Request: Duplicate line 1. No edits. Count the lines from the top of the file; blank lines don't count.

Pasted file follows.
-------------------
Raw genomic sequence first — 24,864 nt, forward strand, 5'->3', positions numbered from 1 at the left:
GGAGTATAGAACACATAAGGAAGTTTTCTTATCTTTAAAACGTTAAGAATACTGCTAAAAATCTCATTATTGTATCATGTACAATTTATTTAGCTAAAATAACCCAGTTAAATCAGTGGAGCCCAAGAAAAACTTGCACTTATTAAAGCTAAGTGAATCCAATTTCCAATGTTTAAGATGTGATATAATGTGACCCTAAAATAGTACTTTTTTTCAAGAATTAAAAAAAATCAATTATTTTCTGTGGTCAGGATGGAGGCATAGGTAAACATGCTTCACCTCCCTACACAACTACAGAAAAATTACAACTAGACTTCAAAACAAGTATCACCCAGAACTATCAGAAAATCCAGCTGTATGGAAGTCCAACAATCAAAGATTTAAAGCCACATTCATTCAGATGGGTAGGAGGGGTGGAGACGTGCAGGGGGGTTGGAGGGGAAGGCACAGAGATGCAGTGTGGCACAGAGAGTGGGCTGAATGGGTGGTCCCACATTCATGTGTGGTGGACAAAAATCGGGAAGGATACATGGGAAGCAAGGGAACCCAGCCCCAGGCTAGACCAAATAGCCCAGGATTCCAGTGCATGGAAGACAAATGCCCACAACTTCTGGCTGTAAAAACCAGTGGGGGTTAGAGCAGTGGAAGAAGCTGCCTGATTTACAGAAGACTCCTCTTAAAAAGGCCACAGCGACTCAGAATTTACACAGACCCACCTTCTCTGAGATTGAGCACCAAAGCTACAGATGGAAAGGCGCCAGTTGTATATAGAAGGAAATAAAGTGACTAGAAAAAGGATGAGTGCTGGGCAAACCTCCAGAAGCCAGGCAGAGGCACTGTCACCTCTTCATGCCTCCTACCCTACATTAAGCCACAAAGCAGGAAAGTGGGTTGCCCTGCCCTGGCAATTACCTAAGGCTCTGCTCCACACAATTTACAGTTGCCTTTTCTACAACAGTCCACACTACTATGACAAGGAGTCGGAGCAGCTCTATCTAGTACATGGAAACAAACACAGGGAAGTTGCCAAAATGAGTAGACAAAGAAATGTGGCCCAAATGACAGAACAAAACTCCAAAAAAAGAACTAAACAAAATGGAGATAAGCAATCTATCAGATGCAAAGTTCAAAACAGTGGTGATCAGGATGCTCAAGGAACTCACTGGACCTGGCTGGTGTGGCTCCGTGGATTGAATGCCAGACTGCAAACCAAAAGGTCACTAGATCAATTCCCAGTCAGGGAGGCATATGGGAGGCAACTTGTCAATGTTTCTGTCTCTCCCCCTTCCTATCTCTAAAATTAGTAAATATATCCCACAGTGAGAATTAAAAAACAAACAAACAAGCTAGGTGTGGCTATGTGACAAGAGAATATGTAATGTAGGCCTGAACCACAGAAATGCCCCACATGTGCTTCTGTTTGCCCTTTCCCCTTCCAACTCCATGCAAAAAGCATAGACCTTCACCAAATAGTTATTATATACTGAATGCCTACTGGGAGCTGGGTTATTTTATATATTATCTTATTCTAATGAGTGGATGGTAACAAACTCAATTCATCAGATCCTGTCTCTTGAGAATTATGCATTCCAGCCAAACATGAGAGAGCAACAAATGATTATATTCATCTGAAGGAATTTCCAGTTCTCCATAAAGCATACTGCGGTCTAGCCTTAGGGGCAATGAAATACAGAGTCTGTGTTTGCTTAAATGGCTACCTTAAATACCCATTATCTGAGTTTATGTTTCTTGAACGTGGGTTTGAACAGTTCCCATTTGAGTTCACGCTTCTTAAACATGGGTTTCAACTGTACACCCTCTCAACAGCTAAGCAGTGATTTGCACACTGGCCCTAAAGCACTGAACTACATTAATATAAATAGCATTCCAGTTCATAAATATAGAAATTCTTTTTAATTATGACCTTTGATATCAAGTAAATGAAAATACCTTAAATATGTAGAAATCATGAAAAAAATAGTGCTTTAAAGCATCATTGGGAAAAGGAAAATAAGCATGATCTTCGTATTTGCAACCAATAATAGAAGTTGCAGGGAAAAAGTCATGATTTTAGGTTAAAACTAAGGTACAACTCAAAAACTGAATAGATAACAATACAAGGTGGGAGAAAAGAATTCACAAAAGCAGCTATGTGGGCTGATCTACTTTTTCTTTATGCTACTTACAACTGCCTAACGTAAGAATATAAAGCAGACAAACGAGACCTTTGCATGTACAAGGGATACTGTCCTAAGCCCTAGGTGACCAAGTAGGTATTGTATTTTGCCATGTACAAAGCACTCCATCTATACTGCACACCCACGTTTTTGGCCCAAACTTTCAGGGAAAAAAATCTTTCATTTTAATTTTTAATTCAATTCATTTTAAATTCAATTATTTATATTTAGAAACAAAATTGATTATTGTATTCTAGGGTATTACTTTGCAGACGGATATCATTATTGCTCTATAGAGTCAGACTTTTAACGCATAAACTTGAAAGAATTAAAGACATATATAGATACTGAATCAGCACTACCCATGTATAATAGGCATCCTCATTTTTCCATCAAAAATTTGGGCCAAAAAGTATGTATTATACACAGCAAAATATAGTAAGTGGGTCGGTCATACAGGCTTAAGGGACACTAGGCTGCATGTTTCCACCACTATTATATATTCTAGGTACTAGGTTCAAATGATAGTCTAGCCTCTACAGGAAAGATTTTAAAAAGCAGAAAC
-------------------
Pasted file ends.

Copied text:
Raw genomic sequence first — 24,864 nt, forward strand, 5'->3', positions numbered from 1 at the left: